In the wake of the financial crisis of 2008, the government spending soared when bailout and stimulus bills were passed in efforts to rescue and reinvigorate the US economy. Meanwhile, the recession caused tax revenues to slump. With less revenue and more expenses, the deficit grew. To meet these shortfalls, the US government borrowed more money, adding to the national debt.
The problem goes back further, though. In 2001 and 2003 George W. Bush signed into law tax bills that lowered the top marginal income tax rate from 39.6 percent to 35 percent, and slashed the top capital gains tax rate from 20 percent to 15 percent. As a result, according to a USA Today analysis, the percentage of income that Americans are paying in taxes is at its lowest level since 1950.
Meanwhile, the wars in Afghanistan and Iraq swelled the deficit. Health care is another big cost: The amount that the US government spent annually on Medicare increased by 137 percent from 1999 to 2009. According to the US treasury, the national debt has risen by more than $500 billion each year since 2002.
Now let me explain the looming disaster that can befall the US and the global economy in the event of a default.
The other day, US treasury secretary Timothy Geithner said that if the US ends up defaulting for the first time in modern history, the effect will be “catastrophic.”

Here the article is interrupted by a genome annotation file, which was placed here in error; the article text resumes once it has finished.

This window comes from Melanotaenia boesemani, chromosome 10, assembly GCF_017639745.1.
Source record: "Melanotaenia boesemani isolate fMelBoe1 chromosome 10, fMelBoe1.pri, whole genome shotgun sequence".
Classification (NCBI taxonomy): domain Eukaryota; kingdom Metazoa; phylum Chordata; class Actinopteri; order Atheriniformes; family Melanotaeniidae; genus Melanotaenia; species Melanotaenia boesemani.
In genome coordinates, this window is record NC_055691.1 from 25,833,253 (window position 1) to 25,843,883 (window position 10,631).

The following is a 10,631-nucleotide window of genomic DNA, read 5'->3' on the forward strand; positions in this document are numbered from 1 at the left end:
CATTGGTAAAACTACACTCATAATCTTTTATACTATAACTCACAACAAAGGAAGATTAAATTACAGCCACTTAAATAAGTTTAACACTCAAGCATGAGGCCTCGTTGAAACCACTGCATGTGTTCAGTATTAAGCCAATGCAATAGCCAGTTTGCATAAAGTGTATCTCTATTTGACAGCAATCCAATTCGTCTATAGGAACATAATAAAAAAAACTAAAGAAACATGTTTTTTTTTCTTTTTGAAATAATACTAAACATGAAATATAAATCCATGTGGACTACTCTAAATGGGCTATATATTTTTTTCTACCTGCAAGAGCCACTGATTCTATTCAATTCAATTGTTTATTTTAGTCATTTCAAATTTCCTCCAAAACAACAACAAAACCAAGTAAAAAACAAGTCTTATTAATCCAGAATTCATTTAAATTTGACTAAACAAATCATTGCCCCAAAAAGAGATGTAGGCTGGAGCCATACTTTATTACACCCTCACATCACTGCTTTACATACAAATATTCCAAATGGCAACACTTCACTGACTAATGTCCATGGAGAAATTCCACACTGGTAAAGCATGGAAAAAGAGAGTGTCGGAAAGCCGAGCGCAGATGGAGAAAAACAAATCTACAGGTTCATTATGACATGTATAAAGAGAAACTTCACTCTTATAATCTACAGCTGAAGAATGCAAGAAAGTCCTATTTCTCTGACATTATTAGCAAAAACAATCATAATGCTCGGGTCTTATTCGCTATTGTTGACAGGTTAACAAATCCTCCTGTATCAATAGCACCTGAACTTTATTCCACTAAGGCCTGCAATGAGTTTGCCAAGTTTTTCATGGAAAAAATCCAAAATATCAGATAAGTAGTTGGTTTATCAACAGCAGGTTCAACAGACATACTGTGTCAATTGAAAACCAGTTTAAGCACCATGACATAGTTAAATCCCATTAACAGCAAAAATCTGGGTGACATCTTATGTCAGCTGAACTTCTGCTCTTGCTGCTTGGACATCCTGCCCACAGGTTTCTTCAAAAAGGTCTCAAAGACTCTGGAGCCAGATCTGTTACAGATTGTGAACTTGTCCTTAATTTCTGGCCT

The rates on US treasury bonds would spike, making it more expensive for the US to borrow money in the future. And since US bond yields serve as a floor for other lending rates, local governments and US corporations would find it more expensive to borrow money, and Americans would have to pay more to service their mortgages.
But since the US is the worldâ€™s biggest economy, the implications of a default could be equally grave in international markets. Because the global money market — a short-term loan market used by businesses around the world to finance their operations — often requires assets to be backed by US treasury instruments, a US bond default could cause this market to freeze up, as it did in September 2008 when Lehman Brothers collapsed.
Finally, the US dollar would almost certainly decline in value.
The looming disaster is sending shockwaves through the markets all over. Major rating agencies have already begun sounding alarm bells. On July 15, Standard & Poor’s warned that it could cut the US’ coveted AAA credit rating if no deal is done, which could limit some investors’ ability — and willingness — to lend to the US government. Even if the US does continue to pay bondholders, if investors refuse to buy US bonds, that could cause panic on the markets, forcing a default.
At this point, it seems highly unlikely that any budget deal will include substantial tax revenue increases. Instead, spending cuts will comprise a much larger part of a deal.
The US economy remains anaemic, with unemployment hovering above 9 percent. Although the US stock market has recovered strongly since its nadir in March 2009, wages have not risen, and consumer spending remains weak.
And that is the biggest concern for countries like Bangladesh, which depends heavily on exports to the US market. Just think of the scenario in which Americans are forced to tighten their belt and stop purchasing shirts and trousers. In that event, Bangladesh garment industry will take a direct hit.
Arshad Mahmud is a Washington Correspondent for bdnews24.com.